2021 Tree Program has ended.
Thank you for another successful year!!
We look forward to seeing you next year.
Contact Beau Kennedy firstname.lastname@example.org for questions about trees and the SWCD Tree Program.
Visit the Goodhue SWCD Store to place an order or
Contact Delane Krier 651-923-5286 Ext 102 to place an order over the phone
The Goodhue County Soil and Water Conservation District (SWCD) once a year makes available trees to landowners. We offer a wide variety of trees and shrubs in bundles of 25 per species.
We have roughly 25 species of trees, Conifers, Deciduous, and Shrubs to choose from. The tree program was started to promote conservation and help residents create a more beautiful, healthy and ecologically balanced environment. Many of the county’s farmstead and field windbreaks, wildlife habitat plantings, and reforestation efforts have been started as a result of this program. In more recent years, housing developments and community beautification projects have been added to the list of uses under the tree and shrub program.
We encourage all residents to utilize the Tree Program to start or add to their own beautification plans by purchasing stock from the SWCD. Whether you own a city lot and want to plant a privacy hedge line or own a couple of acres and wish to plant a windbreak or shelterbelt our trees will meet your needs.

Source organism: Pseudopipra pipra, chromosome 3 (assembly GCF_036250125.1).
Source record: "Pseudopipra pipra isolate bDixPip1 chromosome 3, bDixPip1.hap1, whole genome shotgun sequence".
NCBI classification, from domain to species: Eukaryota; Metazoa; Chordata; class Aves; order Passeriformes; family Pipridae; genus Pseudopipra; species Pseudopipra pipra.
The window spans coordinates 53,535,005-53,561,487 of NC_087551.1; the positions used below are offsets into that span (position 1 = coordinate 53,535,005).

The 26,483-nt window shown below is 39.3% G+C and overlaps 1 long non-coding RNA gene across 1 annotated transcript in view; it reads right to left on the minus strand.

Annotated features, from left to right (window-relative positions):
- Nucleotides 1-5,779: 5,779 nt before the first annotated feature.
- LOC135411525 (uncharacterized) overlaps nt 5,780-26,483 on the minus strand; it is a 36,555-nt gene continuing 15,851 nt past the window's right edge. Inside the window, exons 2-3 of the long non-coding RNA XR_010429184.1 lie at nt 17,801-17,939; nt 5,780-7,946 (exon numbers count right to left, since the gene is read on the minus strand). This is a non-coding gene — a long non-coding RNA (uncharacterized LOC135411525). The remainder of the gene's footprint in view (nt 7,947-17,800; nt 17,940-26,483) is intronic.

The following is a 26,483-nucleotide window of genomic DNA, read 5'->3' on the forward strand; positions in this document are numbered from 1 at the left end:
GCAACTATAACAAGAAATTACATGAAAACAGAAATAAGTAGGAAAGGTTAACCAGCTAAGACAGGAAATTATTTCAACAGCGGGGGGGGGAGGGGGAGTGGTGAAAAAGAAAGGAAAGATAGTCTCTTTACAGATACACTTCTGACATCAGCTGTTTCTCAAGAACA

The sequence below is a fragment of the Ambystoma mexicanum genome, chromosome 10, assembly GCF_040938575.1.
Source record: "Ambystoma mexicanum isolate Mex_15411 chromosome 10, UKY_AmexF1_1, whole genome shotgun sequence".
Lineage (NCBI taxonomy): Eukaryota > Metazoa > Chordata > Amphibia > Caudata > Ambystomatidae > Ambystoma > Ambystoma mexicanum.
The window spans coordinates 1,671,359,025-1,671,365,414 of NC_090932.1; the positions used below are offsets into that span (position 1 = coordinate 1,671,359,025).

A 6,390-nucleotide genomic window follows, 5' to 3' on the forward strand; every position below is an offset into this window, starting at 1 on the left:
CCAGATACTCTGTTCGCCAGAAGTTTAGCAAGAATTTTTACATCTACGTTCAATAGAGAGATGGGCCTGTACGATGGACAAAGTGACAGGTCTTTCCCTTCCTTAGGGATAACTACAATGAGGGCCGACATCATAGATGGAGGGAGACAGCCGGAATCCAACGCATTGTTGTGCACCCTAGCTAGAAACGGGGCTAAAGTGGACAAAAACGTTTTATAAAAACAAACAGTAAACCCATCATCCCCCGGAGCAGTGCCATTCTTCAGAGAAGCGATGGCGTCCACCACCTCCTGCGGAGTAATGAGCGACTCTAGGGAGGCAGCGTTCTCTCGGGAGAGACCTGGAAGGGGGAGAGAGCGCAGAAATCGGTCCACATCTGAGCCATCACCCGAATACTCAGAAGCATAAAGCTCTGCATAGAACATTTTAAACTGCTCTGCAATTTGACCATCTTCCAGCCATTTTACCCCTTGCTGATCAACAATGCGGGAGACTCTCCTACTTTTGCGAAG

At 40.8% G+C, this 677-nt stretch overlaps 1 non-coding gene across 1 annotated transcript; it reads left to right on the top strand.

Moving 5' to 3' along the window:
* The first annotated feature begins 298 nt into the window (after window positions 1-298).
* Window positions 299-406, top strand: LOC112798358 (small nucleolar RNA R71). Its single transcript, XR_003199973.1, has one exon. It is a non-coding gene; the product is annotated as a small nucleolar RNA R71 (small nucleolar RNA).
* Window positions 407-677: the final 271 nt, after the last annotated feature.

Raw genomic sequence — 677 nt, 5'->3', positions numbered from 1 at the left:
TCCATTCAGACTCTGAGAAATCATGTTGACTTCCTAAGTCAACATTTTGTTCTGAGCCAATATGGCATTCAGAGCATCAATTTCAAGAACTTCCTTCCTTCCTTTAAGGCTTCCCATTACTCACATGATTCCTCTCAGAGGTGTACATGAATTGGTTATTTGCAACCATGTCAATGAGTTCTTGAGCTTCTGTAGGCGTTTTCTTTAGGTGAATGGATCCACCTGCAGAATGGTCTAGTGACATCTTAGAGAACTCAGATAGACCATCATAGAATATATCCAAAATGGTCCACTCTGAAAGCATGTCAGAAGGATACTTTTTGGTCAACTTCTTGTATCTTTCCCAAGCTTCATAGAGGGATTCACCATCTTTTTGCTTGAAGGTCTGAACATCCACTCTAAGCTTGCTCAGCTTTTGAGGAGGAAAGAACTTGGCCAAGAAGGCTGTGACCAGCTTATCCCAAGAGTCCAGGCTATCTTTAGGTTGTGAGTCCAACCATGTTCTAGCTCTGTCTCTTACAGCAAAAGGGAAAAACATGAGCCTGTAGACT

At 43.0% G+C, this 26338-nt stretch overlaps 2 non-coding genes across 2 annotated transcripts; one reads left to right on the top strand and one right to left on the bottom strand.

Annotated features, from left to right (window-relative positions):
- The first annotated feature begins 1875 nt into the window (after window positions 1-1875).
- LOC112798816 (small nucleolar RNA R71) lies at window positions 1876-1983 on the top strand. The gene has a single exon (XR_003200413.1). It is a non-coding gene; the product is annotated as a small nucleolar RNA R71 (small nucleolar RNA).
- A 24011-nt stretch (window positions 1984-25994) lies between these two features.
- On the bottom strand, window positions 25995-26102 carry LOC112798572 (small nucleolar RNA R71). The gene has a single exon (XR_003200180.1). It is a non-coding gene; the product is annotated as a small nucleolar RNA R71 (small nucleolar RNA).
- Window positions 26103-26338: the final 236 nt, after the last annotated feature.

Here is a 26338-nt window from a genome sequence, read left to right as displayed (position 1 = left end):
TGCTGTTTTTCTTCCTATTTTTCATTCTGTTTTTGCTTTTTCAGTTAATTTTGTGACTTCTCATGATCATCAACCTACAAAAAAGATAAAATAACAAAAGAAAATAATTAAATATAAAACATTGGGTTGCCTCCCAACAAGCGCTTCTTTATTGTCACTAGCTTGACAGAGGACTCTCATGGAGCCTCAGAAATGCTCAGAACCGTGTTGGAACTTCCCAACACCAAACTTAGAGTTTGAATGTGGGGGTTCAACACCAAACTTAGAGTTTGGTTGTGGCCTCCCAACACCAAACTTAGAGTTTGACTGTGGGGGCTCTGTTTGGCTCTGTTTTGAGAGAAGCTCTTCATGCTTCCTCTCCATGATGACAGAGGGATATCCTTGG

Below is information about the trees we sell. Click on the name of the tree and it will take you to information about each tree.
Conifers - Coniferous trees keep their needles all year with the exception of tamarack. They are good trees to plant for privacy and wind breaks or shelterbelts.
Deciduous - Deciduous trees lose their leaves in fall or winter. They are good trees to plant on the south side of your home to provide shade in the summer and warmth in the winter when the sun can shine through. Deciduous trees are known for their beautiful leaf color when they drop their leaves each fall.
Shrubs - Shrubs are multi-stemmed woody plants that rarely exceed 15 feet in height. Mixing shrubs with tree plantings adds visual diversity, wildlife cover, and food.